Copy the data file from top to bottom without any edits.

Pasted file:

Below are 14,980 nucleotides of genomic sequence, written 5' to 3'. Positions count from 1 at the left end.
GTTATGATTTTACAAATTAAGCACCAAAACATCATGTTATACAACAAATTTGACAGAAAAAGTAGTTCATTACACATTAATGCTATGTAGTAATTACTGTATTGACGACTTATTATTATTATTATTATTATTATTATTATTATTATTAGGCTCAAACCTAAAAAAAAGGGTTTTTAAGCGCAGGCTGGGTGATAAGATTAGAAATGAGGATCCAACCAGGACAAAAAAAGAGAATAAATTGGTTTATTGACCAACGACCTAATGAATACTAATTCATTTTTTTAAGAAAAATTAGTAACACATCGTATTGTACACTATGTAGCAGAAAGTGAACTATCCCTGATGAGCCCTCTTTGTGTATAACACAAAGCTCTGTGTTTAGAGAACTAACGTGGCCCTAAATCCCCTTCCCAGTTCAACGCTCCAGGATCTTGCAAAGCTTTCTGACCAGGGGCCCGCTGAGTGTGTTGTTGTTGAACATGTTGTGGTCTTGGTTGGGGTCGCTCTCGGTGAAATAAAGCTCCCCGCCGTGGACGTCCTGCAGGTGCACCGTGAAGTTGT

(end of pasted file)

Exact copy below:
Below are 14,980 nucleotides of genomic sequence, written 5' to 3'. Positions count from 1 at the left end.
GTTATGATTTTACAAATTAAGCACCAAAACATCATGTTATACAACAAATTTGACAGAAAAAGTAGTTCATTACACATTAATGCTATGTAGTAATTACTGTATTGACGACTTATTATTATTATTATTATTATTATTATTATTATTATTAGGCTCAAACCTAAAAAAAAGGGTTTTTAAGCGCAGGCTGGGTGATAAGATTAGAAATGAGGATCCAACCAGGACAAAAAAAGAGAATAAATTGGTTTATTGACCAACGACCTAATGAATACTAATTCATTTTTTTAAGAAAAATTAGTAACACATCGTATTGTACACTATGTAGCAGAAAGTGAACTATCCCTGATGAGCCCTCTTTGTGTATAACACAAAGCTCTGTGTTTAGAGAACTAACGTGGCCCTAAATCCCCTTCCCAGTTCAACGCTCCAGGATCTTGCAAAGCTTTCTGACCAGGGGCCCGCTGAGTGTGTTGTTGTTGAACATGTTGTGGTCTTGGTTGGGGTCGCTCTCGGTGAAATAAAGCTCCCCGCCGTGGACGTCCTGCAGGTGCACCGTGAAGTTGT